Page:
The plaintiffs are suing the defendants for allegedly violating the Racketeer Influenced and Corrupt Organizations Act, fraud, violating the CNMI Consumer Protection/Unfair Competition Act, and negligence.
In addition, plaintiff Dream Pacific are suing the defendants for breach of contract/interference with contract, unjust enrichment, and conversion.
The plaintiffs asked the U.S. District Court for the NMI to hold the defendants liable to pay them $50 million in punitive damages, plus other damages, attorney’s fees, and court costs.
According to O’Connor in the complaint, in 2016 and 2017, Dream Pacific engaged in negotiations with XTRA Airways for XTRA to provide charter air services between Saipan and China for the purpose of transporting Chinese tourists visiting Saipan.
Pursuant to these negotiations, Dream Pacific and XTRA entered into an Aircraft Charter Agreement on March 18, 2017.
Under the deal, XTRA agreed to make one aircraft, with crew, available to Dream Pacific for charter flights according to schedule: three weekly flights between Saipan and Nanjing; three weekly flights between Saipan and Tianjin; and one weekly flight between Saipan and Changsha.
Dream Pacific agreed to pay for the use of the plane for the minimum number of hours, at an agreed rate, and regardless of the number of passengers on the flight.
The agreement required XTRA, among other things, to be fully authorized and licensed to operate the aircraft for all the purposed required by the charter agreement.
Pursuant to the agreement, O’Connor said, Dream Pacific deposited $1 million into an escrow account to accrue aircraft availability.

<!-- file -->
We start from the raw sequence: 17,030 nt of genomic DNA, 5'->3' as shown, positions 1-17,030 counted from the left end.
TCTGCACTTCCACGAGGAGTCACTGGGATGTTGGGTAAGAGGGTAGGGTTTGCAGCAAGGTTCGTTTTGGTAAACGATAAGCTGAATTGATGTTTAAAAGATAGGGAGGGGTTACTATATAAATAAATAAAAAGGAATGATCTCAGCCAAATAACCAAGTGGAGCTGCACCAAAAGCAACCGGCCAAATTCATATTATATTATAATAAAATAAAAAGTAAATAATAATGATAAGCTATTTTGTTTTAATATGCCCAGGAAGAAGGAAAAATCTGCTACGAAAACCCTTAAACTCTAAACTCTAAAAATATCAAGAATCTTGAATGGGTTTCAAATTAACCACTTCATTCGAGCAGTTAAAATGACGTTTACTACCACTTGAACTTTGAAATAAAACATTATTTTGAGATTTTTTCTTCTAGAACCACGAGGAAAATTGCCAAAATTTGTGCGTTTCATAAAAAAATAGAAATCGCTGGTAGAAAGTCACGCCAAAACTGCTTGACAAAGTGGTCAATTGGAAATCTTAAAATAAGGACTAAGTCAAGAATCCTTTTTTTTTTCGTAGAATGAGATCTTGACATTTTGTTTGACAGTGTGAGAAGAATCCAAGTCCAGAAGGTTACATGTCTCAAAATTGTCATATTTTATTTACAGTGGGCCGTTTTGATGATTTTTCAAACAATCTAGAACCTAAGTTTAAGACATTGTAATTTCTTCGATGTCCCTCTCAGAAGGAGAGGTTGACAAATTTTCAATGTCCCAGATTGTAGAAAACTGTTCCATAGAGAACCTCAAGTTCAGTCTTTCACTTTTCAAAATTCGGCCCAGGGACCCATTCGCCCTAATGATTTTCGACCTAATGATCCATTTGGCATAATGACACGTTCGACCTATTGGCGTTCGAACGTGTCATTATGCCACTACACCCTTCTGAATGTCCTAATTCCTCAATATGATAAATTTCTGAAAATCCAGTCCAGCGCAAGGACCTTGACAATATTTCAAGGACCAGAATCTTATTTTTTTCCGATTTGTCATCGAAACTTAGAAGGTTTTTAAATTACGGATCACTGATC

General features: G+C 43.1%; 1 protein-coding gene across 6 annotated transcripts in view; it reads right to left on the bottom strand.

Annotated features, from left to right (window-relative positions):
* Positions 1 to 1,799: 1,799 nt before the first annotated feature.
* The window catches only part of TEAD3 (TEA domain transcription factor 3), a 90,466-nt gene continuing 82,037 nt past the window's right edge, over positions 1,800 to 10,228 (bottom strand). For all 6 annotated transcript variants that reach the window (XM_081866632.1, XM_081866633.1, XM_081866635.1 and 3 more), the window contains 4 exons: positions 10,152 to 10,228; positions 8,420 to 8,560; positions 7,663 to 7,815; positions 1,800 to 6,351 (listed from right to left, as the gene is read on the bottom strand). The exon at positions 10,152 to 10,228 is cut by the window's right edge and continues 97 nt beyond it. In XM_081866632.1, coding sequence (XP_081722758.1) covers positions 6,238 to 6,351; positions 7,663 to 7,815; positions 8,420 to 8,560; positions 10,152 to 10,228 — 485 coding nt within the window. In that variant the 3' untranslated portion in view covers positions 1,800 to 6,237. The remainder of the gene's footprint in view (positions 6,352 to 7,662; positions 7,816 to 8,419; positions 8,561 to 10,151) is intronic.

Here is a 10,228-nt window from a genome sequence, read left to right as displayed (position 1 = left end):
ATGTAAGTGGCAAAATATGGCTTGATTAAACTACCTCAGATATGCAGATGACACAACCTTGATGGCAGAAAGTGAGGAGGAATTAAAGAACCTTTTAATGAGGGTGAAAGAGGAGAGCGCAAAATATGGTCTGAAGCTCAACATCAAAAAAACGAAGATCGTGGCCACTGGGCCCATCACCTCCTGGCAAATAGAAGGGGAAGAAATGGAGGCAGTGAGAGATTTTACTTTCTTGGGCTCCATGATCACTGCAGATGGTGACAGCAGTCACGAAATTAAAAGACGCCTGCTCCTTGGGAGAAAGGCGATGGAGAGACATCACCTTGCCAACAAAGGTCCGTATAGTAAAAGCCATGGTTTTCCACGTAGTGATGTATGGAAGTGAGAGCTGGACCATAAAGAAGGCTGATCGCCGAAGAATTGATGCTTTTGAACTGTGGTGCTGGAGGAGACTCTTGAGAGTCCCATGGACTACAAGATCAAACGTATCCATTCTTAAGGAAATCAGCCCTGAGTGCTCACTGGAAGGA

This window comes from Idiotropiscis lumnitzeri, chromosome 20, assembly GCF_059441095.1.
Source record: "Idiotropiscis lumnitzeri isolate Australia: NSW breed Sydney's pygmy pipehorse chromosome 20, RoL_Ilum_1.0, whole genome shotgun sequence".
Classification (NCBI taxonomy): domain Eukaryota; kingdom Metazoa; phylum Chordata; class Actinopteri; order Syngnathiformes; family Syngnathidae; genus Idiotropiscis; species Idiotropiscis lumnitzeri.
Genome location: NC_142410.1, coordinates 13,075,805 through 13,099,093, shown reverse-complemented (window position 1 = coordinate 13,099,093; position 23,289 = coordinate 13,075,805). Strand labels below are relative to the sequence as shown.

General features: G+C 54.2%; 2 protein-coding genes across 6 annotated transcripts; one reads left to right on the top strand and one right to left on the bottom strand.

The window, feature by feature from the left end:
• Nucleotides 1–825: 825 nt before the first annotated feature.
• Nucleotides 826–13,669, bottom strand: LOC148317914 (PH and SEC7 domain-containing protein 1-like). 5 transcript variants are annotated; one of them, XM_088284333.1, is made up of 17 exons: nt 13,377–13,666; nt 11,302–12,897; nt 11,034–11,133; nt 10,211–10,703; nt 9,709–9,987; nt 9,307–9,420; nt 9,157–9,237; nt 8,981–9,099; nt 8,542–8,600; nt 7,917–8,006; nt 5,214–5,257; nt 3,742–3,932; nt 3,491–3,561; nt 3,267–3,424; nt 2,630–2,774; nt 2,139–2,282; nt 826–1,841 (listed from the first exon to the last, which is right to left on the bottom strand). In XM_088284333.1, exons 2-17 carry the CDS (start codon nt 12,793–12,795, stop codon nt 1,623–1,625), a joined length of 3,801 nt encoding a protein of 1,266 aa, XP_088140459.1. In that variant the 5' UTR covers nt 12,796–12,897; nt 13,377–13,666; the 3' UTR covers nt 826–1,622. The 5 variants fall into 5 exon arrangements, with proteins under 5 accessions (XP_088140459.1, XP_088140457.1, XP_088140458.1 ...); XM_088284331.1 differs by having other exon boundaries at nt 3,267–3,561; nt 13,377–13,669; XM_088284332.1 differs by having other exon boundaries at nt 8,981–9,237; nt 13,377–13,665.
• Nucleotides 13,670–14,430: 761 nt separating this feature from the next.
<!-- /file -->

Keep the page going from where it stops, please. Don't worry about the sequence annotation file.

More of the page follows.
The money, O’Connor said, was wired from China to XTRA Airways’ bank account at the Wilmington Savings Fund Society, FSB, in Washington, Delaware, on March 31, 2017.
After entering into the agreement, but before charter flights commenced, defendants Visconti, Finazzo and Lotter allegedly determined that XTRA’s contractual relationship with Dream Pacific was dissatisfactory and disadvantageous to XTRA.
Visconti, Finazzo, and Lotter allegedly dissolved and conspired together to terminate the relationship by fraudulent means.
Visconti, Finazzo, and Lotter, allegedly directly or through agents, encouraged and induced Dream Pacific to agree to an amendment to the Aircraft Charter Agreement, whereby the charter project would ostensibly be expanded to include a second plane and additional flights and destinations.
On Aug. 15, 2017, Dream Pacific and XTRA executed an addendum 1 which amended the original Aircraft Charter Agreement by providing for two aircraft rather than one; and by changing the schedule of charter flights to include three weekly flights between Saipan and each of four cities in China: Nanjing, Tianjin, Wuhan, and Shenzhen.
Under addendum 1, one plane would begin flying the Nanjing and Tianjin routes in late September 2017, while the second plane would begin flying the Shenzhen and Wuhan routes in late October 2017.